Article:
SAN FRANCISCO (Reuters) - President Barack Obama on Friday said a mass shooting at a black church in South Carolina exposed the “blight” of racism still present in America, and railed against critics who have accused him of politicizing a tragedy to talk about tougher gun laws.
Obama, speaking to the U.S. Conference of Mayors, said the murder of nine people at an historic African-American church in Charleston shows the need for vigilance against racism.
“The apparent motivations of the shooter remind us that racism remains a blight that we have to combat together,” Obama said.
But he invoked other recent mass shootings at a school in Newtown, Connecticut and movie theater in Aurora, Colorado to argue for the need for reforms to gun laws, a politically fraught subject in a country whose constitution guarantees the right to own guns.
“We should be able to talk about this issue as citizens without demonizing all gun owners who are overwhelmingly law abiding, but also without suggesting that any debate about this involves a wild-eyed plot to take everybody’s guns away,” Obama said.
Obama pushed for tighter controls on guns after the 2012 school shootings in Newtown, but was foiled by the politically power gun lobby and failed to convince Congress.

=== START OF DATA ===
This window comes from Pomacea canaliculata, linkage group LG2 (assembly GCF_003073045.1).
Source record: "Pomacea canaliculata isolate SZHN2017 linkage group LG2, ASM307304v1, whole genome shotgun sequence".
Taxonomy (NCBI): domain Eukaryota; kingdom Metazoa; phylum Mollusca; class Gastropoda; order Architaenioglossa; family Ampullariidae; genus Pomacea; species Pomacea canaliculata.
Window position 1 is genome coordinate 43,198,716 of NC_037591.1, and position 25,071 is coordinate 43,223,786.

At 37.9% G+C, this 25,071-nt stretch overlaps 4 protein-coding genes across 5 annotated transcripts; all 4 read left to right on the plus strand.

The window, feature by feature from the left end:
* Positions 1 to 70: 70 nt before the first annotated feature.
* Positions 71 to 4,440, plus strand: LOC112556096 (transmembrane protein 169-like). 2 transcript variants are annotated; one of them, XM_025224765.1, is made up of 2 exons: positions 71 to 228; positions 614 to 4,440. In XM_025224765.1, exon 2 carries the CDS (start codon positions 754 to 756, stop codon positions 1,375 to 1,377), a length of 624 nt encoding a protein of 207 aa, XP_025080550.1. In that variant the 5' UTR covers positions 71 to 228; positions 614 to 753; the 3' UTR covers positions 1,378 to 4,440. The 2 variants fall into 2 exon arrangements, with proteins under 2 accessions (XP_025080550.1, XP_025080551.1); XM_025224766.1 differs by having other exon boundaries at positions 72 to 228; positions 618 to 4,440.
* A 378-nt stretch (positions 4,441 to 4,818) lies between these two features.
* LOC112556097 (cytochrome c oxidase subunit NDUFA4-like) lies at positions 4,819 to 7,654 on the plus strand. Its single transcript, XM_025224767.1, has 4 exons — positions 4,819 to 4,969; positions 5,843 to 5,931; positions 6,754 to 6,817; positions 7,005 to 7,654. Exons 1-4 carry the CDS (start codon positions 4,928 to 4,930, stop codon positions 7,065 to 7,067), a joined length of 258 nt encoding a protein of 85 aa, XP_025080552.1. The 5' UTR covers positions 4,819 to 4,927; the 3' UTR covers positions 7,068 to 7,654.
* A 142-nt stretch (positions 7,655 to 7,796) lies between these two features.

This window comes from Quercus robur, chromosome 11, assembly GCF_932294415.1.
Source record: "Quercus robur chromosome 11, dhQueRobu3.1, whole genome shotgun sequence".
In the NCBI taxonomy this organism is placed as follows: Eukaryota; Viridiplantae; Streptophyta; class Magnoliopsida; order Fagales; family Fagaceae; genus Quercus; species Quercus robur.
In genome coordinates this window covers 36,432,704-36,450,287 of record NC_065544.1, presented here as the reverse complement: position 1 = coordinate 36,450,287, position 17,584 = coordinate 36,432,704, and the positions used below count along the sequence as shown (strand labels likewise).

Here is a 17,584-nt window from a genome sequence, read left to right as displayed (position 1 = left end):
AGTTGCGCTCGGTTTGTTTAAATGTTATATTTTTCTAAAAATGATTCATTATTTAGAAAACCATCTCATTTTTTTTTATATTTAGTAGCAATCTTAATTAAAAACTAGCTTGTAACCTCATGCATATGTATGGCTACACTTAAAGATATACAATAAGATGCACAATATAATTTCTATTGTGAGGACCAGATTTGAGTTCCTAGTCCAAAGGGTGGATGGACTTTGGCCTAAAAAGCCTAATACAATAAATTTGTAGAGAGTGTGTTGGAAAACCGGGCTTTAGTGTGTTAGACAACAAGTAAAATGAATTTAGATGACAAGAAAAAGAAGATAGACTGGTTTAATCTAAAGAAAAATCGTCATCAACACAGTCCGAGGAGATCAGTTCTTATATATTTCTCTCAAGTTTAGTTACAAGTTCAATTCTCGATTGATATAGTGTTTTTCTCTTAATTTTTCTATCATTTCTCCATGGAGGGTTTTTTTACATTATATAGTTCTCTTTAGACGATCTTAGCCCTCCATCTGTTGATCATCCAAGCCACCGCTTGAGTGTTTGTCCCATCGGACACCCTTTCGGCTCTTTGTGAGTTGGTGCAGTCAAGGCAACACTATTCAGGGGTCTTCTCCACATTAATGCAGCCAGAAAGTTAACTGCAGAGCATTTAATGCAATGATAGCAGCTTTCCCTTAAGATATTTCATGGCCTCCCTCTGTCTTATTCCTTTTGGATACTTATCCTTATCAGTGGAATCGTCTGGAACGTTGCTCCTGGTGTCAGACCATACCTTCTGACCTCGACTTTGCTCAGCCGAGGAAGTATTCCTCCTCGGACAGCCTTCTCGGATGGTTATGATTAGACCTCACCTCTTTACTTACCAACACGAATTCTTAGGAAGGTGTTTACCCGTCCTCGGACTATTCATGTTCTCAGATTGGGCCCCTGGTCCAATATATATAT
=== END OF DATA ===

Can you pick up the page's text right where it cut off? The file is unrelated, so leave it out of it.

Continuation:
Noting more than 11,000 Americans were killed by gun violence in 2013, Obama acknowledged that his failed proposals “wouldn’t have prevented every act of violence” but said they would have stopped some of them.
“You don’t see murder on this kind of scale, with this kind of frequency, in any other advanced nation on earth,” he said.
“Every country has violent, hateful or mentally unstable people. What’s different is that not every country is awash with easily accessible guns,” he said.
Obama said it is unlikely that Congress will work on new gun safety laws in the near future, but said he believes public opinion eventually will shift and compel lawmakers to act.
“I refuse to act as if this is the new normal, or to pretend that it’s simply sufficient to grieve, and that any mention of doing something to stop it is somehow politicizing the problem,” Obama said.
Advocates of stricter gun laws introduced legislation less than two weeks before the Charleston shooting to encourage tougher state handgun licensing rules, but it stood little chance of advancing in the Republican-controlled Congress.
Democratic Representative Chris Van Hollen, a backer, said, “We would hope that these kinds of tragedies would ultimately penetrate the consciousness of lawmakers and prompt action.”
Brian Malte, an executive at the Brady Campaign to Prevent Gun Violence, a pro-gun control group, appeared less hopeful.
“All Congress has done is block hearings and block votes on this issue,” Malte said.
“You have too many corporate gun lobby lap-dogs in Congress who take money and don’t support background checks,” he said.
Additional reporting by Ayesha Rascoe, Julia Edwards and Susan Cornwell; Editing by Andrew Hay and Tom Brown